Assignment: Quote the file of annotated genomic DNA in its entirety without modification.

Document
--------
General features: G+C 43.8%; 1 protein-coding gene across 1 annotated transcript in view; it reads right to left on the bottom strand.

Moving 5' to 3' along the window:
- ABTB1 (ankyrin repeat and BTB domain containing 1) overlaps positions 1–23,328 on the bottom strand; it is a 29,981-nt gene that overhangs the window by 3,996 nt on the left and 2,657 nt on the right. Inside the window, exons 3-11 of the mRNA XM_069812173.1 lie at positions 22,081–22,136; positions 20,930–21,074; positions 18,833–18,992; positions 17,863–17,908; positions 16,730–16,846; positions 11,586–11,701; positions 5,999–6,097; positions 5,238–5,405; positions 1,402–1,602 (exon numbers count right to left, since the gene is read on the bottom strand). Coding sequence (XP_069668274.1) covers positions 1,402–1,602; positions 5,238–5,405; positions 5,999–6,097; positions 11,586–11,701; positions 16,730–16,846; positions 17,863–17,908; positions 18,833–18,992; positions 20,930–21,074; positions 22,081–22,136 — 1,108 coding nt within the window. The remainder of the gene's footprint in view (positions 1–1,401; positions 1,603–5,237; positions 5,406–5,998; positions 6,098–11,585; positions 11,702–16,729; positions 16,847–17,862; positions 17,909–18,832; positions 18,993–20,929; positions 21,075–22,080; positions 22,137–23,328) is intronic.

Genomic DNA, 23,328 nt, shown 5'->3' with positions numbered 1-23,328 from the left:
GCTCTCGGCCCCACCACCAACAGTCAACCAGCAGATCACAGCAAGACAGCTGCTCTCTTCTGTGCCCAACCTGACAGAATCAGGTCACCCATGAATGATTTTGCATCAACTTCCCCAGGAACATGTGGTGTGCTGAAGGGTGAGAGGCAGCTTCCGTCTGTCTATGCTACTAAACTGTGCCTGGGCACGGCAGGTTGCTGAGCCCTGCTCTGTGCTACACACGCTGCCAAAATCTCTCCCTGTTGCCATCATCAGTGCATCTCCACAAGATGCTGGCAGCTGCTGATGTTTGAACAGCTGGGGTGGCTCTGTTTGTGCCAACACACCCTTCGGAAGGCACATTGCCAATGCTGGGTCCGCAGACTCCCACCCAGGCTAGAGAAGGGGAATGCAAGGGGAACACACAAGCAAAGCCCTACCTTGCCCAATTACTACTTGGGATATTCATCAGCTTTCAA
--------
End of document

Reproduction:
General features: G+C 43.8%; 1 protein-coding gene across 1 annotated transcript in view; it reads right to left on the bottom strand.

Moving 5' to 3' along the window:
- ABTB1 (ankyrin repeat and BTB domain containing 1) overlaps positions 1–23,328 on the bottom strand; it is a 29,981-nt gene that overhangs the window by 3,996 nt on the left and 2,657 nt on the right. Inside the window, exons 3-11 of the mRNA XM_069812173.1 lie at positions 22,081–22,136; positions 20,930–21,074; positions 18,833–18,992; positions 17,863–17,908; positions 16,730–16,846; positions 11,586–11,701; positions 5,999–6,097; positions 5,238–5,405; positions 1,402–1,602 (exon numbers count right to left, since the gene is read on the bottom strand). Coding sequence (XP_069668274.1) covers positions 1,402–1,602; positions 5,238–5,405; positions 5,999–6,097; positions 11,586–11,701; positions 16,730–16,846; positions 17,863–17,908; positions 18,833–18,992; positions 20,930–21,074; positions 22,081–22,136 — 1,108 coding nt within the window. The remainder of the gene's footprint in view (positions 1–1,401; positions 1,603–5,237; positions 5,406–5,998; positions 6,098–11,585; positions 11,702–16,729; positions 16,847–17,862; positions 17,909–18,832; positions 18,993–20,929; positions 21,075–22,080; positions 22,137–23,328) is intronic.

Genomic DNA, 23,328 nt, shown 5'->3' with positions numbered 1-23,328 from the left:
GCTCTCGGCCCCACCACCAACAGTCAACCAGCAGATCACAGCAAGACAGCTGCTCTCTTCTGTGCCCAACCTGACAGAATCAGGTCACCCATGAATGATTTTGCATCAACTTCCCCAGGAACATGTGGTGTGCTGAAGGGTGAGAGGCAGCTTCCGTCTGTCTATGCTACTAAACTGTGCCTGGGCACGGCAGGTTGCTGAGCCCTGCTCTGTGCTACACACGCTGCCAAAATCTCTCCCTGTTGCCATCATCAGTGCATCTCCACAAGATGCTGGCAGCTGCTGATGTTTGAACAGCTGGGGTGGCTCTGTTTGTGCCAACACACCCTTCGGAAGGCACATTGCCAATGCTGGGTCCGCAGACTCCCACCCAGGCTAGAGAAGGGGAATGCAAGGGGAACACACAAGCAAAGCCCTACCTTGCCCAATTACTACTTGGGATATTCATCAGCTTTCAA